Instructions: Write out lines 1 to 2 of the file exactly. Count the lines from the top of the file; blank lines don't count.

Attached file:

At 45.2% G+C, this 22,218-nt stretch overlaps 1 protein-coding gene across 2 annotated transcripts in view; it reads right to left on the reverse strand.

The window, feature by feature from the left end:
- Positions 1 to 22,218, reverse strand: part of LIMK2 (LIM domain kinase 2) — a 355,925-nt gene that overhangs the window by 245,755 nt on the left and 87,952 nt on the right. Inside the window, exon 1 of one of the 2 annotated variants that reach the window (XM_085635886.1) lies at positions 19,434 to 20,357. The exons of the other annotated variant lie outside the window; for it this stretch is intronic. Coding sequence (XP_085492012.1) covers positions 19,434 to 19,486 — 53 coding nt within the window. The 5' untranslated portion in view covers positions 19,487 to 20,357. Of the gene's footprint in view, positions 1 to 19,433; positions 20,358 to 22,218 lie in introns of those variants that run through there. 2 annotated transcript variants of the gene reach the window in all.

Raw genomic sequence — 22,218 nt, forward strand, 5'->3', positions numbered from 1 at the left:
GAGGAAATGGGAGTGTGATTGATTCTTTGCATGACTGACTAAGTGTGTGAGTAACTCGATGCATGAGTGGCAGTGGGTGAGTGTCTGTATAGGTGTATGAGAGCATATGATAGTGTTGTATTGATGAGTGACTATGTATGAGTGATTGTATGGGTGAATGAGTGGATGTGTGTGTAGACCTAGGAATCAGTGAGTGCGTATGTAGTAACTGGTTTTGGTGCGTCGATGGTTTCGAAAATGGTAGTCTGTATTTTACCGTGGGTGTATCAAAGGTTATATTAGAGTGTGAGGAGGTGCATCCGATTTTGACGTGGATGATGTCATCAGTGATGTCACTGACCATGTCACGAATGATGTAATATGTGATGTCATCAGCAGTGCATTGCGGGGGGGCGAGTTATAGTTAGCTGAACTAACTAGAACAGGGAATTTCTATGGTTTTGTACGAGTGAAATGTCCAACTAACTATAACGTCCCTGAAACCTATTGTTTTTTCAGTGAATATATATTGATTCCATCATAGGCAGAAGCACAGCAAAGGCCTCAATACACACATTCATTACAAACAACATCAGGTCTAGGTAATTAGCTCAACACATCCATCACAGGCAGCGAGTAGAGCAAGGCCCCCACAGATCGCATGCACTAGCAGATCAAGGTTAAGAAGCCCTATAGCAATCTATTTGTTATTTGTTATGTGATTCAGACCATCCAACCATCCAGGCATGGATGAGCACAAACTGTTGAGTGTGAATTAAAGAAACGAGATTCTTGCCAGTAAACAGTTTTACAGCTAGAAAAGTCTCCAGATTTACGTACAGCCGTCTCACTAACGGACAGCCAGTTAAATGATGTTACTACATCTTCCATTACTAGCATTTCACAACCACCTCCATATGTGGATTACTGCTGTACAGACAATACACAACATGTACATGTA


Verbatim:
At 45.2% G+C, this 22,218-nt stretch overlaps 1 protein-coding gene across 2 annotated transcripts in view; it reads right to left on the reverse strand.

The window, feature by feature from the left end: